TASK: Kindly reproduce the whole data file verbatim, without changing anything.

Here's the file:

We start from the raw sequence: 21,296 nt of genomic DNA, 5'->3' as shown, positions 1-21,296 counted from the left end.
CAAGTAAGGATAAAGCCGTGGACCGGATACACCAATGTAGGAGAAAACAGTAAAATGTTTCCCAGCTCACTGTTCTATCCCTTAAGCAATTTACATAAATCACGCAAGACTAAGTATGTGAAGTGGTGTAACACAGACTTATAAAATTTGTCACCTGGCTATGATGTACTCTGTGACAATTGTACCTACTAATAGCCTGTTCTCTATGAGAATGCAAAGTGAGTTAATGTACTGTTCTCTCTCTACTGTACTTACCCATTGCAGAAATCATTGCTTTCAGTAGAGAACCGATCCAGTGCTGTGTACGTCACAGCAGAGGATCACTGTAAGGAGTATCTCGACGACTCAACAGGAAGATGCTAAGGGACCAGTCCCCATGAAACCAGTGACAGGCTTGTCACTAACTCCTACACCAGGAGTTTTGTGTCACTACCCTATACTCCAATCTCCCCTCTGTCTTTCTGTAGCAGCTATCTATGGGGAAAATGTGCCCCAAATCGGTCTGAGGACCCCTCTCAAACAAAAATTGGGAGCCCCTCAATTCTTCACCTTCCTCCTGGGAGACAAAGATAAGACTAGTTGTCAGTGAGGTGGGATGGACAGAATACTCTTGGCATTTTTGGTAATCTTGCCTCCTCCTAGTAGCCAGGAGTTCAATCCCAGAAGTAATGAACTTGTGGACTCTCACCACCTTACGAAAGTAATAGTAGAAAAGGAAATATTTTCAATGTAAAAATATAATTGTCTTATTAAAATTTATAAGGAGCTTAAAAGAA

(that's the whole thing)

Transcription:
We start from the raw sequence: 21,296 nt of genomic DNA, 5'->3' as shown, positions 1-21,296 counted from the left end.
CAAGTAAGGATAAAGCCGTGGACCGGATACACCAATGTAGGAGAAAACAGTAAAATGTTTCCCAGCTCACTGTTCTATCCCTTAAGCAATTTACATAAATCACGCAAGACTAAGTATGTGAAGTGGTGTAACACAGACTTATAAAATTTGTCACCTGGCTATGATGTACTCTGTGACAATTGTACCTACTAATAGCCTGTTCTCTATGAGAATGCAAAGTGAGTTAATGTACTGTTCTCTCTCTACTGTACTTACCCATTGCAGAAATCATTGCTTTCAGTAGAGAACCGATCCAGTGCTGTGTACGTCACAGCAGAGGATCACTGTAAGGAGTATCTCGACGACTCAACAGGAAGATGCTAAGGGACCAGTCCCCATGAAACCAGTGACAGGCTTGTCACTAACTCCTACACCAGGAGTTTTGTGTCACTACCCTATACTCCAATCTCCCCTCTGTCTTTCTGTAGCAGCTATCTATGGGGAAAATGTGCCCCAAATCGGTCTGAGGACCCCTCTCAAACAAAAATTGGGAGCCCCTCAATTCTTCACCTTCCTCCTGGGAGACAAAGATAAGACTAGTTGTCAGTGAGGTGGGATGGACAGAATACTCTTGGCATTTTTGGTAATCTTGCCTCCTCCTAGTAGCCAGGAGTTCAATCCCAGAAGTAATGAACTTGTGGACTCTCACCACCTTACGAAAGTAATAGTAGAAAAGGAAATATTTTCAATGTAAAAATATAATTGTCTTATTAAAATTTATAAGGAGCTTAAAAGAA